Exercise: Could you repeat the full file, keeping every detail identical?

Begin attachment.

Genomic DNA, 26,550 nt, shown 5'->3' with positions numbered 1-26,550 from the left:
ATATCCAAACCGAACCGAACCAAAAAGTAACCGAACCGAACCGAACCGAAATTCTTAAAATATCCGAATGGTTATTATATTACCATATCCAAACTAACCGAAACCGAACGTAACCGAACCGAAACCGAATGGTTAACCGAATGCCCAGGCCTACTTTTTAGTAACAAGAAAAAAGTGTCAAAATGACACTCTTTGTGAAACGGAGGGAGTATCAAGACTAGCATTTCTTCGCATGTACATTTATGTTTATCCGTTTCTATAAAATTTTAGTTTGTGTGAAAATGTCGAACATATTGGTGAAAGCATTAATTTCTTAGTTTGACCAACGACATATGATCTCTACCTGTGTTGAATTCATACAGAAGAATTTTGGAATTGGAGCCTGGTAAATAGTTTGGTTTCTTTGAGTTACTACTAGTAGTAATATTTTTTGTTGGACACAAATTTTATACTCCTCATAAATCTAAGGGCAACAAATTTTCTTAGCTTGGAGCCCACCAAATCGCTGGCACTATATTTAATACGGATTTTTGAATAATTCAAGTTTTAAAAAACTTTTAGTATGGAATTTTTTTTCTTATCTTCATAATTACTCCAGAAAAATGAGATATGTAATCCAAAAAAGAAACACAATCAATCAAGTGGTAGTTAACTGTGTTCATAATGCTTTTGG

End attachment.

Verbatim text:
Genomic DNA, 26,550 nt, shown 5'->3' with positions numbered 1-26,550 from the left:
ATATCCAAACCGAACCGAACCAAAAAGTAACCGAACCGAACCGAACCGAAATTCTTAAAATATCCGAATGGTTATTATATTACCATATCCAAACTAACCGAAACCGAACGTAACCGAACCGAAACCGAATGGTTAACCGAATGCCCAGGCCTACTTTTTAGTAACAAGAAAAAAGTGTCAAAATGACACTCTTTGTGAAACGGAGGGAGTATCAAGACTAGCATTTCTTCGCATGTACATTTATGTTTATCCGTTTCTATAAAATTTTAGTTTGTGTGAAAATGTCGAACATATTGGTGAAAGCATTAATTTCTTAGTTTGACCAACGACATATGATCTCTACCTGTGTTGAATTCATACAGAAGAATTTTGGAATTGGAGCCTGGTAAATAGTTTGGTTTCTTTGAGTTACTACTAGTAGTAATATTTTTTGTTGGACACAAATTTTATACTCCTCATAAATCTAAGGGCAACAAATTTTCTTAGCTTGGAGCCCACCAAATCGCTGGCACTATATTTAATACGGATTTTTGAATAATTCAAGTTTTAAAAAACTTTTAGTATGGAATTTTTTTTCTTATCTTCATAATTACTCCAGAAAAATGAGATATGTAATCCAAAAAAGAAACACAATCAATCAAGTGGTAGTTAACTGTGTTCATAATGCTTTTGG